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How can fast-growing trees optimize agroforestry benefits? The role of the International Commission on Poplars and Other Fast-Growing Trees Sustaining People and the Environment










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    Newsletter
    IPC News: Newsletter of the International Commission on Poplars and Other Fast-Growing Trees Sustaining People and the Environment. Issue No. 11, August 2021 2021
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    This is the 11th Edition of the newsletter for the International Commission on Poplars and Other Fast-Growing Trees Sustaining People and the Environment (IPC), a treaty-based statutory body within FAO. The newsletter is targeted to the National Commissions of the IPC, as well as members of the Scientific Committee. The newsletter aims to provide information on international events and publications hosted by the National Commissions of IPC, as well as other events of interest related to the production of and research into poplars and other fast- growing trees. It also informs and reviews the main activities of IPC and other organizations and circulates useful information to the community working on fast-growing trees. In addition, it contains a selection of publications of various types, including papers, abstracts, books and new reference works.
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    Document
    Field Handbook: Poplar Harvesting 2008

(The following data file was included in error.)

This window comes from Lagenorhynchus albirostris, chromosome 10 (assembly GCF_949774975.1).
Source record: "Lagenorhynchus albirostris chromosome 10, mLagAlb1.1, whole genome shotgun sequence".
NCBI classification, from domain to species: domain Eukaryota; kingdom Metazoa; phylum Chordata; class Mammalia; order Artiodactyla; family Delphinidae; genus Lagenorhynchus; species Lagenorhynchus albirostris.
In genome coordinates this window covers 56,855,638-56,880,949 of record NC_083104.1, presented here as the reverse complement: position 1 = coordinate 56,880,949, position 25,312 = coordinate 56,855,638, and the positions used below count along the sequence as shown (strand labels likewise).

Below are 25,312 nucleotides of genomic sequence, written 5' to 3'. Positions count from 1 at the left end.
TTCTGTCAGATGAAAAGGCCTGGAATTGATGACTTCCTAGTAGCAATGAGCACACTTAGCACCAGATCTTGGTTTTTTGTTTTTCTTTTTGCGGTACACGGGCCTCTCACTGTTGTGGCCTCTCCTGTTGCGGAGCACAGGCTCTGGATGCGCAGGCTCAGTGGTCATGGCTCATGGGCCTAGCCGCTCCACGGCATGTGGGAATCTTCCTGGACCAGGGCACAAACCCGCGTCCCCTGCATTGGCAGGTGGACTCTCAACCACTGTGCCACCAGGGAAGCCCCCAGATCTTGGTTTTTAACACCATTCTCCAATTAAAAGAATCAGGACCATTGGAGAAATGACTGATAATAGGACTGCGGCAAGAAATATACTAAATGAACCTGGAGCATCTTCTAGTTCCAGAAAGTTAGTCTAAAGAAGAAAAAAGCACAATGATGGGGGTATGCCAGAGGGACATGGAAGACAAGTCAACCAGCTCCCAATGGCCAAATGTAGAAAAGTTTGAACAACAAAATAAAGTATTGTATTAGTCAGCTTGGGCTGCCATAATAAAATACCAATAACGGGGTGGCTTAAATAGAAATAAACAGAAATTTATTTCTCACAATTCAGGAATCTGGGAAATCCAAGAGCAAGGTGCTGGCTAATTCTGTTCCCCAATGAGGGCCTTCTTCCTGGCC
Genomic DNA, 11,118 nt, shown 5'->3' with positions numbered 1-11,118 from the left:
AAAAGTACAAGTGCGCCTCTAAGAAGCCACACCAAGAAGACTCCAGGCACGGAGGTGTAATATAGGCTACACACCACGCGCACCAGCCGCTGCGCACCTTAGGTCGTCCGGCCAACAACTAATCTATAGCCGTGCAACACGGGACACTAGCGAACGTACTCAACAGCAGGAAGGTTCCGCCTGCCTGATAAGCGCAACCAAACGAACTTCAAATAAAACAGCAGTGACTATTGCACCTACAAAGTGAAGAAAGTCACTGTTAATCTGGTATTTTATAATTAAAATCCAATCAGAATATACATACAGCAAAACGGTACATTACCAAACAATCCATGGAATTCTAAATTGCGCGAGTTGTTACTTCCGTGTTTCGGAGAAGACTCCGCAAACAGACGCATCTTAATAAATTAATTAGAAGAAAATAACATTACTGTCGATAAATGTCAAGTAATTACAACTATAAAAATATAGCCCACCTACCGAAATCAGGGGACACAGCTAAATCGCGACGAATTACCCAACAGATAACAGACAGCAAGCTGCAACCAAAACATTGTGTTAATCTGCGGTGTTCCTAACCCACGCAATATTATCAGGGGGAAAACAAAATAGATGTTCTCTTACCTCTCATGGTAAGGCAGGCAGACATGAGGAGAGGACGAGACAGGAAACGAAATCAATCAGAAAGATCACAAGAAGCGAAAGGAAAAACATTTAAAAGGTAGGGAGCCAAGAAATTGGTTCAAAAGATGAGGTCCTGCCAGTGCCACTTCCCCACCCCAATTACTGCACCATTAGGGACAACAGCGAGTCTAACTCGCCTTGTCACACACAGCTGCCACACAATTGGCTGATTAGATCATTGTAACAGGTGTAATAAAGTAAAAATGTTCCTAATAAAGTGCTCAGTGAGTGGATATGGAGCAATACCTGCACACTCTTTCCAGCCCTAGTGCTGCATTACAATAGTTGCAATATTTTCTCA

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    Poplars (Populus spp.) play a key role in fast wood plantations of temperate climates. According to the data collected by FAO during the 22th Session of the International Poplar Commission (IPC) in 2004, about 7 millions hectares of plantations are managed all over the world and 56% of this area, about 3.8 millions hectares, are planted for wood production while the rest has mainly environmental purposes. For some countries, poplars result to be one of the main sources of high quality timber. Fi ve countries reported annual removals of more than 1 million m3 of poplar wood from planted forests, namely Turkey, China, France, Italy and India (in this last country all the production is obtained by agroforestry systems). Furthermore most countries reporting at the IPC declare an increase of plantations for the period 2000-2004. This success is due to the excellent results of poplar breeding leading to fast-growing and disease-resistant Populus hybrids. Thanks to the impressive flexibility of poplars, those trees provide wood for the most different uses ranging form pulp, plywood, reconstituted wood panels and engineered lumber, but also matches, furniture, and fuelwood. This last use implies new growing techniques as poplar is managed as short rotation forestry for renewable energy, resembling its cultivation to an industrial agricultural crop. The present handbook aims to expose the most common working techniques and the future trends in poplar plantations, resulting in practica l guidelines for developing efficient, cost wise and secure harvesting systems.

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